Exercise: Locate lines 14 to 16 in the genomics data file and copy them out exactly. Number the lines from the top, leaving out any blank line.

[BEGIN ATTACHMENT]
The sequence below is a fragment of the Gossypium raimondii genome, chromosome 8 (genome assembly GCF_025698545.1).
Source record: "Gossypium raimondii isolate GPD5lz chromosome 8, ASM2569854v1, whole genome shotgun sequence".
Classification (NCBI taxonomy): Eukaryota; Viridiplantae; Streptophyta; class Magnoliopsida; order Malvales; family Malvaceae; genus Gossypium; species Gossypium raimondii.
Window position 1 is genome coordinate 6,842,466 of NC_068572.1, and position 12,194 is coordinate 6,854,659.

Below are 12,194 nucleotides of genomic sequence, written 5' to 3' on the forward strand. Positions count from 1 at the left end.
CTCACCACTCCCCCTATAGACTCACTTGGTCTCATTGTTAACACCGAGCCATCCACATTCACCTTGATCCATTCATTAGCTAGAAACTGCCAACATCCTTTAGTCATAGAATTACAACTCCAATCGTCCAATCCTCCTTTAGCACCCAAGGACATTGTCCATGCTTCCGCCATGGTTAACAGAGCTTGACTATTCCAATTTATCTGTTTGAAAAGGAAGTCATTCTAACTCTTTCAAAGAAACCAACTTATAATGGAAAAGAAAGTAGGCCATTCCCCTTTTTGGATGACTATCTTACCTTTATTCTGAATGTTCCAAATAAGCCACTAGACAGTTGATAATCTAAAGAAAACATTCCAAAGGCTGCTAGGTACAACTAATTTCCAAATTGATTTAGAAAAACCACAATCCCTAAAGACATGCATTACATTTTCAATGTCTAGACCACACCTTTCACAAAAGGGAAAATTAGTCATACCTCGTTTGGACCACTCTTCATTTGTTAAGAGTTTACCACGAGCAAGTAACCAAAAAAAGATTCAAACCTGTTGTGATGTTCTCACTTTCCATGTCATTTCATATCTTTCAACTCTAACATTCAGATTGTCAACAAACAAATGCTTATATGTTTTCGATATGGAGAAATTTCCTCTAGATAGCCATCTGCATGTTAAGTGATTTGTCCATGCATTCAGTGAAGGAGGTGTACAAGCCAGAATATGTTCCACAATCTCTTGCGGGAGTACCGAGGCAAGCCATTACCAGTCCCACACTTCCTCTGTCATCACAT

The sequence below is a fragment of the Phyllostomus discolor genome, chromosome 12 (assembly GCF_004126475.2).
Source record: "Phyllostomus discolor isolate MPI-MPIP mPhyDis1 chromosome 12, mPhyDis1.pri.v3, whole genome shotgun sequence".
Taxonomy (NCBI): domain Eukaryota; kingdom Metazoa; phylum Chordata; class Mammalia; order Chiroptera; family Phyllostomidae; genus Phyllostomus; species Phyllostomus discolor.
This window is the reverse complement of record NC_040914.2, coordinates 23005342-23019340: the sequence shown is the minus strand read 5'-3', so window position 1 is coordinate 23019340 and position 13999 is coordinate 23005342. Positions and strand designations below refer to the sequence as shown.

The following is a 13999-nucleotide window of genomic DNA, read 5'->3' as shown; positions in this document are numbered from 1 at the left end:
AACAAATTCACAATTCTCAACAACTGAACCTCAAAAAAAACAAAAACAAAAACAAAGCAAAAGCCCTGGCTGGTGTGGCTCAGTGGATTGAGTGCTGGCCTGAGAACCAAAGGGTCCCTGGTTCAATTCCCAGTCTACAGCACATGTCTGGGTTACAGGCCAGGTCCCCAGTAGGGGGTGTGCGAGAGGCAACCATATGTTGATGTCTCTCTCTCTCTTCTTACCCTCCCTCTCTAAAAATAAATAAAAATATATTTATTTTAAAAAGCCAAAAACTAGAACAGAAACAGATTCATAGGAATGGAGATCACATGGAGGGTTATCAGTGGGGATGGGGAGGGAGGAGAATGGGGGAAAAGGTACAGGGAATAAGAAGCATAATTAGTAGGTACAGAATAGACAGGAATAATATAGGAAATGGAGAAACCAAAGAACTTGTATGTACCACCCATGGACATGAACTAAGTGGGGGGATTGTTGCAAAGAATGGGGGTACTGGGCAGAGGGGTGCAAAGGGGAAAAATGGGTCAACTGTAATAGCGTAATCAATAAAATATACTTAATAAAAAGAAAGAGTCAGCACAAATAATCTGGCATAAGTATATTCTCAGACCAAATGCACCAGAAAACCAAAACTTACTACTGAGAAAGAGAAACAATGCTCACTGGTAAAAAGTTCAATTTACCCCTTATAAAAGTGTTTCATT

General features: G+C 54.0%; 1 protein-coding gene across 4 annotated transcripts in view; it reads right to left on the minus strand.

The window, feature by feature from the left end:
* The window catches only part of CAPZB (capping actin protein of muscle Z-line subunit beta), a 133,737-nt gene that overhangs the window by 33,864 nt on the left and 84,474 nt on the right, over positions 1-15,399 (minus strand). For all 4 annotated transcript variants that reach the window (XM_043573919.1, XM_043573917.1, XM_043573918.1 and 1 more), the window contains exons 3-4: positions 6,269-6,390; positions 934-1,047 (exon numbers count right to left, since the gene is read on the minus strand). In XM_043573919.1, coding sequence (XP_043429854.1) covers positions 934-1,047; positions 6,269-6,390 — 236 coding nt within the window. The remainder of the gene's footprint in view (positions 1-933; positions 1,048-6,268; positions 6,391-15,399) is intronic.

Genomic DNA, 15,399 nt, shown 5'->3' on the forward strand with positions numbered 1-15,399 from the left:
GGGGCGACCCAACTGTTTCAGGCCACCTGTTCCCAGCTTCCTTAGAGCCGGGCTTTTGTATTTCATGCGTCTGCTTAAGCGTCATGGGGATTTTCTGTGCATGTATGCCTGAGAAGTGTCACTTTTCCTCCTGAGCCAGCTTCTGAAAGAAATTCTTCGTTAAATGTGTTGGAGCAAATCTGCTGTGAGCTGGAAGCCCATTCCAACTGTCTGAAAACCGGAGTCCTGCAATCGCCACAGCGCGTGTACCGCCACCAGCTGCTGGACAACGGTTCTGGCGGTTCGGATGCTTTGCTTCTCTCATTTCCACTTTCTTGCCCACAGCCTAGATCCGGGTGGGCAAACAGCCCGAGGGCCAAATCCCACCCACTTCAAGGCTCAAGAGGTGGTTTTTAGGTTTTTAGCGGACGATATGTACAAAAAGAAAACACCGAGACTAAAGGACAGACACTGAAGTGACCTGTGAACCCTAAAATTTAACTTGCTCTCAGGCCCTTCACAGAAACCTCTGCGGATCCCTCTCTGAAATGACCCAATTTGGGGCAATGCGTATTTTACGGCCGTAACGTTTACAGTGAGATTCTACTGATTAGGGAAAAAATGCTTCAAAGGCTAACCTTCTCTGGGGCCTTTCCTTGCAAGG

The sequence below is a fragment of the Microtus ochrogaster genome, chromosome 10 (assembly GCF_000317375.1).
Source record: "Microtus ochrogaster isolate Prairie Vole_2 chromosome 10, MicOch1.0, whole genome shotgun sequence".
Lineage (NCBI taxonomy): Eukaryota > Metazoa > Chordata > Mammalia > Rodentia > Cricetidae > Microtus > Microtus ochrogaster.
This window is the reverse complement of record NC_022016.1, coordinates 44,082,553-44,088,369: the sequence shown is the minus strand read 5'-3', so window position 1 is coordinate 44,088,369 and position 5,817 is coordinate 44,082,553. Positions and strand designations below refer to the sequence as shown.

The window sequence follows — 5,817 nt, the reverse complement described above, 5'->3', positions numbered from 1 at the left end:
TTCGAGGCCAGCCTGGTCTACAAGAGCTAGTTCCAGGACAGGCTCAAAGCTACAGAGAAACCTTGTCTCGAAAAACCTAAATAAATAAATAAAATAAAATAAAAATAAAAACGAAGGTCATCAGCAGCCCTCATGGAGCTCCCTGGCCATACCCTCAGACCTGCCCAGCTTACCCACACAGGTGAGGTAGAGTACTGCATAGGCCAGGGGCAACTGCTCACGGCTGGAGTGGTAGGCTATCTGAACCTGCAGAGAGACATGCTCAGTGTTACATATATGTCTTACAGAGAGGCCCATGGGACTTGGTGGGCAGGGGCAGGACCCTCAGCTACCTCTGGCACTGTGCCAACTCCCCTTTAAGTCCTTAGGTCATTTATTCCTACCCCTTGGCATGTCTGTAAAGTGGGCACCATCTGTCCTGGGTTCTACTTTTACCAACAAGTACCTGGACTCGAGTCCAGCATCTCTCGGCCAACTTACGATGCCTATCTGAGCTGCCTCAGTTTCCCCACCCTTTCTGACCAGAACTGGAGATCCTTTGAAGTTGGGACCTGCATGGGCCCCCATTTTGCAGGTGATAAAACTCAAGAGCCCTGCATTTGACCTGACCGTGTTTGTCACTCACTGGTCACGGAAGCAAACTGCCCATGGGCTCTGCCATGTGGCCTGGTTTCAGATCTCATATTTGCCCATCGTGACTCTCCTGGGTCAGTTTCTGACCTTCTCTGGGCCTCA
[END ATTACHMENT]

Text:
The window, feature by feature from the left end:
* The window catches only part of CAPZB (capping actin protein of muscle Z-line subunit beta), a 133,737-nt gene that overhangs the window by 33,864 nt on the left and 84,474 nt on the right, over positions 1-15,399 (minus strand). For all 4 annotated transcript variants that reach the window (XM_043573919.1, XM_043573917.1, XM_043573918.1 and 1 more), the window contains exons 3-4: positions 6,269-6,390; positions 934-1,047 (exon numbers count right to left, since the gene is read on the minus strand). In XM_043573919.1, coding sequence (XP_043429854.1) covers positions 934-1,047; positions 6,269-6,390 — 236 coding nt within the window. The remainder of the gene's footprint in view (positions 1-933; positions 1,048-6,268; positions 6,391-15,399) is intronic.

Genomic DNA, 15,399 nt, shown 5'->3' on the forward strand with positions numbered 1-15,399 from the left: